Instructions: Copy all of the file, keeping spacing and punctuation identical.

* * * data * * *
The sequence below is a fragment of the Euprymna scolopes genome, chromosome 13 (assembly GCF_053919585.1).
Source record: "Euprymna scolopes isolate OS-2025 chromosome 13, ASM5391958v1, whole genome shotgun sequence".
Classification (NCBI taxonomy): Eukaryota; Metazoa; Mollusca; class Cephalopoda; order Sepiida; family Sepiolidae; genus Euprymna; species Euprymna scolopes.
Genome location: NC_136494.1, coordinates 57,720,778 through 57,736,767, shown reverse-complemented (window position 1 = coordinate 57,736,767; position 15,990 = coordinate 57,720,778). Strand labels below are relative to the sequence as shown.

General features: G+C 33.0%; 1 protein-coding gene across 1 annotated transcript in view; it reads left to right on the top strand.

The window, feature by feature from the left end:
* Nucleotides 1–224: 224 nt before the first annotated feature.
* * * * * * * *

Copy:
The sequence below is a fragment of the Euprymna scolopes genome, chromosome 13 (assembly GCF_053919585.1).
Source record: "Euprymna scolopes isolate OS-2025 chromosome 13, ASM5391958v1, whole genome shotgun sequence".
Classification (NCBI taxonomy): Eukaryota; Metazoa; Mollusca; class Cephalopoda; order Sepiida; family Sepiolidae; genus Euprymna; species Euprymna scolopes.
Genome location: NC_136494.1, coordinates 57,720,778 through 57,736,767, shown reverse-complemented (window position 1 = coordinate 57,736,767; position 15,990 = coordinate 57,720,778). Strand labels below are relative to the sequence as shown.

General features: G+C 33.0%; 1 protein-coding gene across 1 annotated transcript in view; it reads left to right on the top strand.

The window, feature by feature from the left end:
* Nucleotides 1–224: 224 nt before the first annotated feature.